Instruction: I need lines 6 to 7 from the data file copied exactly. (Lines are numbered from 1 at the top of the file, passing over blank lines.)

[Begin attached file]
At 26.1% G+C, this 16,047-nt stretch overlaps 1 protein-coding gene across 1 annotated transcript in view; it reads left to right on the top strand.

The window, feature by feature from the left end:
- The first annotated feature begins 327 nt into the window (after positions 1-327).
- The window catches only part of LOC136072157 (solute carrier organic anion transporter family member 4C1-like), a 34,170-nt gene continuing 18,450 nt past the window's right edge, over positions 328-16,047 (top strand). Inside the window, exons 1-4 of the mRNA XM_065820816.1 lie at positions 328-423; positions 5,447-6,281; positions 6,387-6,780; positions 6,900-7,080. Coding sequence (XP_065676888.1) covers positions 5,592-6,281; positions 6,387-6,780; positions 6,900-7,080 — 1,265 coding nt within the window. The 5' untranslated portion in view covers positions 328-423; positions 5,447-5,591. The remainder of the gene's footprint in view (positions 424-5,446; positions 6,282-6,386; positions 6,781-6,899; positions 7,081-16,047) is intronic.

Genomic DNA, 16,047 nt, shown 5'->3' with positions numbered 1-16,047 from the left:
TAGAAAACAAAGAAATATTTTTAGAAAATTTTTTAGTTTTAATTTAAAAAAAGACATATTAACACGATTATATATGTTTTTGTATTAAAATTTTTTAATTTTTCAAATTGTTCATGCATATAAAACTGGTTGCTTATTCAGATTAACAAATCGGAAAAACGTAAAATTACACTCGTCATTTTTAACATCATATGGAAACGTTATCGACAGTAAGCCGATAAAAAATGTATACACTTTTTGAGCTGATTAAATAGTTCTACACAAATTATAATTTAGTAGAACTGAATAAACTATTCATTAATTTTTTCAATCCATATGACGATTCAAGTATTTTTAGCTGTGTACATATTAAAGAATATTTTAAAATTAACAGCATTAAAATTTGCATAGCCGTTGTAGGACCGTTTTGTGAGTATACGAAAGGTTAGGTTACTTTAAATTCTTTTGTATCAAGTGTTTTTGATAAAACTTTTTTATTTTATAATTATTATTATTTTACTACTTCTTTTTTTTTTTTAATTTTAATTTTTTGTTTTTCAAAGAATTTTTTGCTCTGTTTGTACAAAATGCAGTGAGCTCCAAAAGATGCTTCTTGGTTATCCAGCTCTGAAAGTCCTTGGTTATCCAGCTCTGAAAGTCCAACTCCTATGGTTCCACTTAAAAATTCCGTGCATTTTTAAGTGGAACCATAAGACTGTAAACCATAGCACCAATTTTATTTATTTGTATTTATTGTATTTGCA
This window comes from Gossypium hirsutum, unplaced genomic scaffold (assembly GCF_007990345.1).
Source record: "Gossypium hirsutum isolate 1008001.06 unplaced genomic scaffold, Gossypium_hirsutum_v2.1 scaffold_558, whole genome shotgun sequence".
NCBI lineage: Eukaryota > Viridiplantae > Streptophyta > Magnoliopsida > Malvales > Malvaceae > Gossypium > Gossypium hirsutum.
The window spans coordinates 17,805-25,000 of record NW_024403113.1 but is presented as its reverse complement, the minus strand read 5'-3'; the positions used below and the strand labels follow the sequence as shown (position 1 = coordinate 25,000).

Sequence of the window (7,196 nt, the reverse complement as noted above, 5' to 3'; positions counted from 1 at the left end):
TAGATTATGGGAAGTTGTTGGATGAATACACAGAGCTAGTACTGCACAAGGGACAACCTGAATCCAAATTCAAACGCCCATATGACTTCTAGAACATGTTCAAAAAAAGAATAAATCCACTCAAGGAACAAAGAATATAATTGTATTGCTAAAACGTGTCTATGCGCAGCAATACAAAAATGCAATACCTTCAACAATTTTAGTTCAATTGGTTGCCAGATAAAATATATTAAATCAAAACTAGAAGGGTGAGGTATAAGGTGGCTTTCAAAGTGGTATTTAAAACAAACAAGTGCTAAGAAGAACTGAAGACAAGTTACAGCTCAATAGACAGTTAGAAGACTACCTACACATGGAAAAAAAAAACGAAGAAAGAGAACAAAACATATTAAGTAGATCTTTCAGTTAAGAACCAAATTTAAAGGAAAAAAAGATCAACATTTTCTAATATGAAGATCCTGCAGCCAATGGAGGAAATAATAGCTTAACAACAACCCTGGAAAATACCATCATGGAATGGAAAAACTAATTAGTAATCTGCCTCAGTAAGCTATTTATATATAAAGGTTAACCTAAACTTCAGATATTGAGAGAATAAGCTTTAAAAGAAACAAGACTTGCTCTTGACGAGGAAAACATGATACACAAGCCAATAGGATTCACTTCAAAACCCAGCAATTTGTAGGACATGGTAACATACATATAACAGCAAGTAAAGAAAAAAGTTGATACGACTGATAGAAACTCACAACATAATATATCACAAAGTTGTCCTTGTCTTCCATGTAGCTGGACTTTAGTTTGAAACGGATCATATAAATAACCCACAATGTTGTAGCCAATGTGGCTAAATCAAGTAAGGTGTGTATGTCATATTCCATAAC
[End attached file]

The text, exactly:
TAGAAAACAAAGAAATATTTTTAGAAAATTTTTTAGTTTTAATTTAAAAAAAGACATATTAACACGATTATATATGTTTTTGTATTAAAATTTTTTAATTTTTCAAATTGTTCATGCATATAAAACTGGTTGCTTATTCAGATTAACAAATCGGAAAAACGTAAAATTACACTCGTCATTTTTAACATCATATGGAAACGTTATCGACAGTAAGCCGATAAAAAATGTATACACTTTTTGAGCTGATTAAATAGTTCTACACAAATTATAATTTAGTAGAACTGAATAAACTATTCATTAATTTTTTCAATCCATATGACGATTCAAGTATTTTTAGCTGTGTACATATTAAAGAATATTTTAAAATTAACAGCATTAAAATTTGCATAGCCGTTGTAGGACCGTTTTGTGAGTATACGAAAGGTTAGGTTACTTTAAATTCTTTTGTATCAAGTGTTTTTGATAAAACTTTTTTATTTTATAATTATTATTATTTTACTACTTCTTTTTTTTTTTTAATTTTAATTTTTTGTTTTTCAAAGAATTTTTTGCTCTGTTTGTACAAAATGCAGTGAGCTCCAAAAGATGCTTCTTGGTTATCCAGCTCTGAAAGTCCTTGGTTATCCAGCTCTGAAAGTCCAACTCCTATGGTTCCACTTAAAAATTCCGTGCATTTTTAAGTGGAACCATAAGACTGTAAACCATAGCACCAATTTTATTTATTTGTATTTATTGTATTTGCA
This window comes from Gossypium hirsutum, unplaced genomic scaffold (assembly GCF_007990345.1).